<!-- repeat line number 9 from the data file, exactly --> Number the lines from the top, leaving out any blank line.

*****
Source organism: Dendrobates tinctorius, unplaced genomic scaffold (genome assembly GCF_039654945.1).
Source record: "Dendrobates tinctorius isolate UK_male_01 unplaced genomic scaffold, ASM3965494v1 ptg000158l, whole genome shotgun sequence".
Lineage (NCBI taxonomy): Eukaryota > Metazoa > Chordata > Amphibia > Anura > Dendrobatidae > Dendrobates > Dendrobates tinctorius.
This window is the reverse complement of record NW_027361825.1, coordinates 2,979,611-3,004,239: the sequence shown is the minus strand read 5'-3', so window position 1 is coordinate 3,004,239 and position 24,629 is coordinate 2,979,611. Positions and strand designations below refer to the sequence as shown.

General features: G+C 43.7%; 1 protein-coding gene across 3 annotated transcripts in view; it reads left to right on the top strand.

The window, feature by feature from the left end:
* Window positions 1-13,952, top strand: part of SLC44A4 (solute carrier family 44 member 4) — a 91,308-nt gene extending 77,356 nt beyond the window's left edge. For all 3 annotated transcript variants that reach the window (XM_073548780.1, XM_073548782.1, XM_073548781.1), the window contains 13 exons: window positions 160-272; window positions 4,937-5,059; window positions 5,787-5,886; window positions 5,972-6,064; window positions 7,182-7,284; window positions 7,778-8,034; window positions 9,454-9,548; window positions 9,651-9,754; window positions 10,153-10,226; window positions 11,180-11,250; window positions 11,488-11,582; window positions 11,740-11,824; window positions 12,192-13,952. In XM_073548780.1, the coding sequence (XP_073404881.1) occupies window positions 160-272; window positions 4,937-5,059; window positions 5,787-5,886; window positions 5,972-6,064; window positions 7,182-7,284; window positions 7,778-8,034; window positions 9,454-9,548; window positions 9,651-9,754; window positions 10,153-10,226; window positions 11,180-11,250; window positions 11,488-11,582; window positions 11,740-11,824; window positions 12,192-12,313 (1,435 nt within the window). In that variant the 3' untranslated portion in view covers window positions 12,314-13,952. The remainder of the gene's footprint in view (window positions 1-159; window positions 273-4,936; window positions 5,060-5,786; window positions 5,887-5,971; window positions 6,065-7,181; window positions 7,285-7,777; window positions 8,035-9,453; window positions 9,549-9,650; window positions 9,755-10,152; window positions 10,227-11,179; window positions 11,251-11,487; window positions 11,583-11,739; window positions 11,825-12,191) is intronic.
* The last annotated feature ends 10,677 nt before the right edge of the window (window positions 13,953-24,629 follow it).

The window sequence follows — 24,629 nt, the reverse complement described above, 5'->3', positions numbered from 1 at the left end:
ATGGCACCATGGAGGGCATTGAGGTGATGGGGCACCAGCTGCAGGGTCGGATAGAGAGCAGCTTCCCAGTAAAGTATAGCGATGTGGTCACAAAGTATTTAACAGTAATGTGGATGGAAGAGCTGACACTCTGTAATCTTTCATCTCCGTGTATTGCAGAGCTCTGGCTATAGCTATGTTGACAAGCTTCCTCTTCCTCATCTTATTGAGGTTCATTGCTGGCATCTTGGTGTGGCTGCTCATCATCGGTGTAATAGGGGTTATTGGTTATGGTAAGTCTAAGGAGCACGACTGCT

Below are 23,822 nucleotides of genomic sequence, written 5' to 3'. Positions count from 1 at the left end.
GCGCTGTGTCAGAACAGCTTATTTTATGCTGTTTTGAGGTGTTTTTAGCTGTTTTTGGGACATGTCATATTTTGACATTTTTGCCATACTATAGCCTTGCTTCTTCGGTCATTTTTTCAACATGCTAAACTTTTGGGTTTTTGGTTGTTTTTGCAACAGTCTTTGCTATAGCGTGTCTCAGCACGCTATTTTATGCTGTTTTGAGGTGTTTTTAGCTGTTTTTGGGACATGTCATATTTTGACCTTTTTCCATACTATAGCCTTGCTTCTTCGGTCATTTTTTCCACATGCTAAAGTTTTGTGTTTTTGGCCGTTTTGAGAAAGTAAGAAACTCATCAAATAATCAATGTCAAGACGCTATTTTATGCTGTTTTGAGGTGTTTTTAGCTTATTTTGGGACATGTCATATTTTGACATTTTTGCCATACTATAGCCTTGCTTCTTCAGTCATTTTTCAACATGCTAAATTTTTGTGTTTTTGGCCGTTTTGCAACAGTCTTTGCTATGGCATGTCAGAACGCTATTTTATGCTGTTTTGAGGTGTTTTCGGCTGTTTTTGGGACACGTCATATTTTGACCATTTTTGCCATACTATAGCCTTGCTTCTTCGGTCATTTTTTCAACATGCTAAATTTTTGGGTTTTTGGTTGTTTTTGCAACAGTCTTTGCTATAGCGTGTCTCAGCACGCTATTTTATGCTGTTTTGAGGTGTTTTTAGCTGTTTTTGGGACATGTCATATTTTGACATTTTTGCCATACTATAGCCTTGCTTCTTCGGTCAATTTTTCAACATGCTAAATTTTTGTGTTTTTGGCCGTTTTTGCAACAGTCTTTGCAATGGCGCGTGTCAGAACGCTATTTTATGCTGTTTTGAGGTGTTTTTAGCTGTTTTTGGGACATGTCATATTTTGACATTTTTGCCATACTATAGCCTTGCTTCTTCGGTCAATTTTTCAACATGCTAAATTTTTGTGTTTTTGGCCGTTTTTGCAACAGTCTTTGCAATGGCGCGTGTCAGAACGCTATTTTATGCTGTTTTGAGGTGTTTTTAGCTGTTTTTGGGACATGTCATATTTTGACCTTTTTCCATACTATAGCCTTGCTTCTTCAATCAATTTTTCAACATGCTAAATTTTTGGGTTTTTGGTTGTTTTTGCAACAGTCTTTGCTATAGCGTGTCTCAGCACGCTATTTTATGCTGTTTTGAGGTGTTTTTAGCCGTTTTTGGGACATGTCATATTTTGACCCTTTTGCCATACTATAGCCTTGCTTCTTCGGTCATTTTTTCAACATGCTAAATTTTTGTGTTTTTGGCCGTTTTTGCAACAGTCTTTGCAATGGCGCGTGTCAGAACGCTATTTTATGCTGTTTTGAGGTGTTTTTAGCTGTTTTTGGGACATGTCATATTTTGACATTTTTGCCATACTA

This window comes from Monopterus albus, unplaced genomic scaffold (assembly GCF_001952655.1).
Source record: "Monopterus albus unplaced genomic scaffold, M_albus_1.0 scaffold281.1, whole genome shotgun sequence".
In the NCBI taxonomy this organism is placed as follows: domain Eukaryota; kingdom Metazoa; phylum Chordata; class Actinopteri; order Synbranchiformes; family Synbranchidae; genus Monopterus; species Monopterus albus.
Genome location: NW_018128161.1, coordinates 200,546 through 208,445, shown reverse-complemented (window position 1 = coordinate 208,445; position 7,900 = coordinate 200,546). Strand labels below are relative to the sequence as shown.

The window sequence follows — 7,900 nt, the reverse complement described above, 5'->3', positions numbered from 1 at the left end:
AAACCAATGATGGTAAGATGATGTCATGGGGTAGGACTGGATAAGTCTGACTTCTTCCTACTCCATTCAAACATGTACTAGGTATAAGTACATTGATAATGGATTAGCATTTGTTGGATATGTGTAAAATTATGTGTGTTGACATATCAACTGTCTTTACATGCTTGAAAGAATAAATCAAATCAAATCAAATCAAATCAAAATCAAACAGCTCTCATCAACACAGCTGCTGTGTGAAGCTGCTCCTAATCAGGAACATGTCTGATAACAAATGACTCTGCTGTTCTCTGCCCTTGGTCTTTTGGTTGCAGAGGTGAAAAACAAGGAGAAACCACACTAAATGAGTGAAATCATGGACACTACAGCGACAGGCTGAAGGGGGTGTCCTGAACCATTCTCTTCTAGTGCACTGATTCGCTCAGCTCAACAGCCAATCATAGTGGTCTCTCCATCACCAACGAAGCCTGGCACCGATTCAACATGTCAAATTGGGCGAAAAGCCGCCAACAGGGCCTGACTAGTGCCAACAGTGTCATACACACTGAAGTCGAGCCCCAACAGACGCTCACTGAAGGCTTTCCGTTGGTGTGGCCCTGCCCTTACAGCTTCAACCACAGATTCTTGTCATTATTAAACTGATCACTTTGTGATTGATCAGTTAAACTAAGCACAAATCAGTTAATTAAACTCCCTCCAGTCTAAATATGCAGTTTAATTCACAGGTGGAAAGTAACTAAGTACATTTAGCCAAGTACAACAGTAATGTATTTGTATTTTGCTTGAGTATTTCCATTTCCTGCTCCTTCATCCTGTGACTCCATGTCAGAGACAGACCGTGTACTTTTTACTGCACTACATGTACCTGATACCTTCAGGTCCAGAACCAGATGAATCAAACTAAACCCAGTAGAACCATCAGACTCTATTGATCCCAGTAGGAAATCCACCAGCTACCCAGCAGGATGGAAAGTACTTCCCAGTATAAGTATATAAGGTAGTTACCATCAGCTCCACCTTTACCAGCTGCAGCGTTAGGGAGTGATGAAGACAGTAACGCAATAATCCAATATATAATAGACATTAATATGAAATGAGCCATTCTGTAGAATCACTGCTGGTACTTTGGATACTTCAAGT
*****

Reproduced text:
The window sequence follows — 24,629 nt, the reverse complement described above, 5'->3', positions numbered from 1 at the left end: